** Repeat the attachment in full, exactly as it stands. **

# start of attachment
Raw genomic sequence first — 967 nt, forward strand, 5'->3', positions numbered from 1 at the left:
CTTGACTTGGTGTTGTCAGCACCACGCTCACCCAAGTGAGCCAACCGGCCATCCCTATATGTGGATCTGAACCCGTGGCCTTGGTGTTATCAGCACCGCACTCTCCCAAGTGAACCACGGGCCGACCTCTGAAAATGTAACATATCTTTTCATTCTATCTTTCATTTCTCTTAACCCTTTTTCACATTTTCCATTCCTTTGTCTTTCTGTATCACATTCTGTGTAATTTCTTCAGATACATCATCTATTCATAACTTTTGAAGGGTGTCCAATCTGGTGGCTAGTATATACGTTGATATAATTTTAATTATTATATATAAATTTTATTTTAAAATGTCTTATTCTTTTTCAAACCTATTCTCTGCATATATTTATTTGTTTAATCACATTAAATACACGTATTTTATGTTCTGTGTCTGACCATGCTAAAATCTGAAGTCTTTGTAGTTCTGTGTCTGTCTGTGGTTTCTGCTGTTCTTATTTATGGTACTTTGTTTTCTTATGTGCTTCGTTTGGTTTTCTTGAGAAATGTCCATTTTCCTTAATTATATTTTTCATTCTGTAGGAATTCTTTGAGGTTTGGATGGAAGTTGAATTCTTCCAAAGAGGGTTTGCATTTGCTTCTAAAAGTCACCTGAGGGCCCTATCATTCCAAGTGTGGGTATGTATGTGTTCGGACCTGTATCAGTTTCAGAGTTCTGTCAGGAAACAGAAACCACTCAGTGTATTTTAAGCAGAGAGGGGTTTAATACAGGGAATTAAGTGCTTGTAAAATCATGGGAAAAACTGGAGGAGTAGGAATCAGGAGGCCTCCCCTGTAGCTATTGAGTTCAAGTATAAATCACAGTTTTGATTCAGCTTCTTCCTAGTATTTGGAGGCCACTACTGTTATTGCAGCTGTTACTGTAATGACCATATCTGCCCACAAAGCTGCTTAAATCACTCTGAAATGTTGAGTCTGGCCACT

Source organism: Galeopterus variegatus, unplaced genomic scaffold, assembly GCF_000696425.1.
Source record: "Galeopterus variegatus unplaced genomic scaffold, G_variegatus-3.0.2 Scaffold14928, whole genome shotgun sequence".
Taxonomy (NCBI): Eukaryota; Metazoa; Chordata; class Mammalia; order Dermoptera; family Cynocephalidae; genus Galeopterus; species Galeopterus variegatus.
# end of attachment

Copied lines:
Raw genomic sequence first — 967 nt, forward strand, 5'->3', positions numbered from 1 at the left:
CTTGACTTGGTGTTGTCAGCACCACGCTCACCCAAGTGAGCCAACCGGCCATCCCTATATGTGGATCTGAACCCGTGGCCTTGGTGTTATCAGCACCGCACTCTCCCAAGTGAACCACGGGCCGACCTCTGAAAATGTAACATATCTTTTCATTCTATCTTTCATTTCTCTTAACCCTTTTTCACATTTTCCATTCCTTTGTCTTTCTGTATCACATTCTGTGTAATTTCTTCAGATACATCATCTATTCATAACTTTTGAAGGGTGTCCAATCTGGTGGCTAGTATATACGTTGATATAATTTTAATTATTATATATAAATTTTATTTTAAAATGTCTTATTCTTTTTCAAACCTATTCTCTGCATATATTTATTTGTTTAATCACATTAAATACACGTATTTTATGTTCTGTGTCTGACCATGCTAAAATCTGAAGTCTTTGTAGTTCTGTGTCTGTCTGTGGTTTCTGCTGTTCTTATTTATGGTACTTTGTTTTCTTATGTGCTTCGTTTGGTTTTCTTGAGAAATGTCCATTTTCCTTAATTATATTTTTCATTCTGTAGGAATTCTTTGAGGTTTGGATGGAAGTTGAATTCTTCCAAAGAGGGTTTGCATTTGCTTCTAAAAGTCACCTGAGGGCCCTATCATTCCAAGTGTGGGTATGTATGTGTTCGGACCTGTATCAGTTTCAGAGTTCTGTCAGGAAACAGAAACCACTCAGTGTATTTTAAGCAGAGAGGGGTTTAATACAGGGAATTAAGTGCTTGTAAAATCATGGGAAAAACTGGAGGAGTAGGAATCAGGAGGCCTCCCCTGTAGCTATTGAGTTCAAGTATAAATCACAGTTTTGATTCAGCTTCTTCCTAGTATTTGGAGGCCACTACTGTTATTGCAGCTGTTACTGTAATGACCATATCTGCCCACAAAGCTGCTTAAATCACTCTGAAATGTTGAGTCTGGCCACT

Source organism: Galeopterus variegatus, unplaced genomic scaffold, assembly GCF_000696425.1.
Source record: "Galeopterus variegatus unplaced genomic scaffold, G_variegatus-3.0.2 Scaffold14928, whole genome shotgun sequence".
Taxonomy (NCBI): Eukaryota; Metazoa; Chordata; class Mammalia; order Dermoptera; family Cynocephalidae; genus Galeopterus; species Galeopterus variegatus.